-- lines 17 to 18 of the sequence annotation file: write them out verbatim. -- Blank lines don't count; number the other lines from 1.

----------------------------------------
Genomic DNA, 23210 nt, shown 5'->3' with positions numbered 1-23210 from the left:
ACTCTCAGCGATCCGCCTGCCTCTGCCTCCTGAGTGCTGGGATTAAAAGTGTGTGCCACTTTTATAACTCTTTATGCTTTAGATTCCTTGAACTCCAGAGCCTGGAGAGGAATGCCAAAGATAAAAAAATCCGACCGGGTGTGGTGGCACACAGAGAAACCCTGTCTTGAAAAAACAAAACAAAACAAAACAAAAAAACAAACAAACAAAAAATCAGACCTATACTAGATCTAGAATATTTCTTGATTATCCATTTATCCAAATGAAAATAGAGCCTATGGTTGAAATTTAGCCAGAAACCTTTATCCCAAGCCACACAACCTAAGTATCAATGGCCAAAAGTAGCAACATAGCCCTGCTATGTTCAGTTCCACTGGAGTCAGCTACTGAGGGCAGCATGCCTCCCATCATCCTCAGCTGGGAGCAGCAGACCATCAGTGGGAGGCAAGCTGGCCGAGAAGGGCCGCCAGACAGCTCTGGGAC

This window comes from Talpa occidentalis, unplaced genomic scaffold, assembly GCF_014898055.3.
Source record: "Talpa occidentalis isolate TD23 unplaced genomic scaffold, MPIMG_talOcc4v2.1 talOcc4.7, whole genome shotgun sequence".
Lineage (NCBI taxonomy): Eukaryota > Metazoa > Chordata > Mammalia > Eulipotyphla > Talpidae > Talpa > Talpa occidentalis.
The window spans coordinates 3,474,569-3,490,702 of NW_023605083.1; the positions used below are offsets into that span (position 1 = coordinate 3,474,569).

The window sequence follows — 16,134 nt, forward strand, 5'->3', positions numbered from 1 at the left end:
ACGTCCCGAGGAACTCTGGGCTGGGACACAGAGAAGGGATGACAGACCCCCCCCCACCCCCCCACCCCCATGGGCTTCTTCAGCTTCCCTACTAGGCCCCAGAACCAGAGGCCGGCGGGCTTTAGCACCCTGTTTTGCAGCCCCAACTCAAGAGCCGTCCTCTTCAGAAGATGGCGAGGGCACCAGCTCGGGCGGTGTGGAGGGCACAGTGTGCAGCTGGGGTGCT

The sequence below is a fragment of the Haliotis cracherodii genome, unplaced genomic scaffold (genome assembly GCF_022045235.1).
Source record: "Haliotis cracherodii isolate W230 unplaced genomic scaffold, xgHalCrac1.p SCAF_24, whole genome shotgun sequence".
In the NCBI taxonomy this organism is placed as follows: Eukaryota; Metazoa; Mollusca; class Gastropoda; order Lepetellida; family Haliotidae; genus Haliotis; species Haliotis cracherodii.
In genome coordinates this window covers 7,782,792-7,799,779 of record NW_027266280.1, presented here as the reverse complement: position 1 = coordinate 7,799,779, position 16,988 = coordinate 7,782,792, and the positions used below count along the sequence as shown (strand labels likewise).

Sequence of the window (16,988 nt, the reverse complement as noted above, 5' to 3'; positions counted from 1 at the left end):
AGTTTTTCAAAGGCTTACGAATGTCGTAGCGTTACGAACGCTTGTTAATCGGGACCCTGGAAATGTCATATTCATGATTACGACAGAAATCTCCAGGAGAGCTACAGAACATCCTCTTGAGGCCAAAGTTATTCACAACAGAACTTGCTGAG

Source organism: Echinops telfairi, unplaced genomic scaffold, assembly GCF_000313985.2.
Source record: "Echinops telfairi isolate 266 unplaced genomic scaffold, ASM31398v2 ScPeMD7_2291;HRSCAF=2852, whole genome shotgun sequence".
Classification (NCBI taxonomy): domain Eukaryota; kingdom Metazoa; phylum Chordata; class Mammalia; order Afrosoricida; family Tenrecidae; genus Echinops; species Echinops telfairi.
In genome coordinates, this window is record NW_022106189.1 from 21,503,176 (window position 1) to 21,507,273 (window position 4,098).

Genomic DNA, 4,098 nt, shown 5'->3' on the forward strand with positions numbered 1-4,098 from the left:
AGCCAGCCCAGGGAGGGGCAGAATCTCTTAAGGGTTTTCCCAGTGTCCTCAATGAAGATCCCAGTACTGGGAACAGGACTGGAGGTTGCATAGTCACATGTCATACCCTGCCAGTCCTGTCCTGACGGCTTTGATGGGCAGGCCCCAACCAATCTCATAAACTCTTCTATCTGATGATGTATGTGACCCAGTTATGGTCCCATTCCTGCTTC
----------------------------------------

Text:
Classification (NCBI taxonomy): domain Eukaryota; kingdom Metazoa; phylum Chordata; class Mammalia; order Afrosoricida; family Tenrecidae; genus Echinops; species Echinops telfairi.
In genome coordinates, this window is record NW_022106189.1 from 21,503,176 (window position 1) to 21,507,273 (window position 4,098).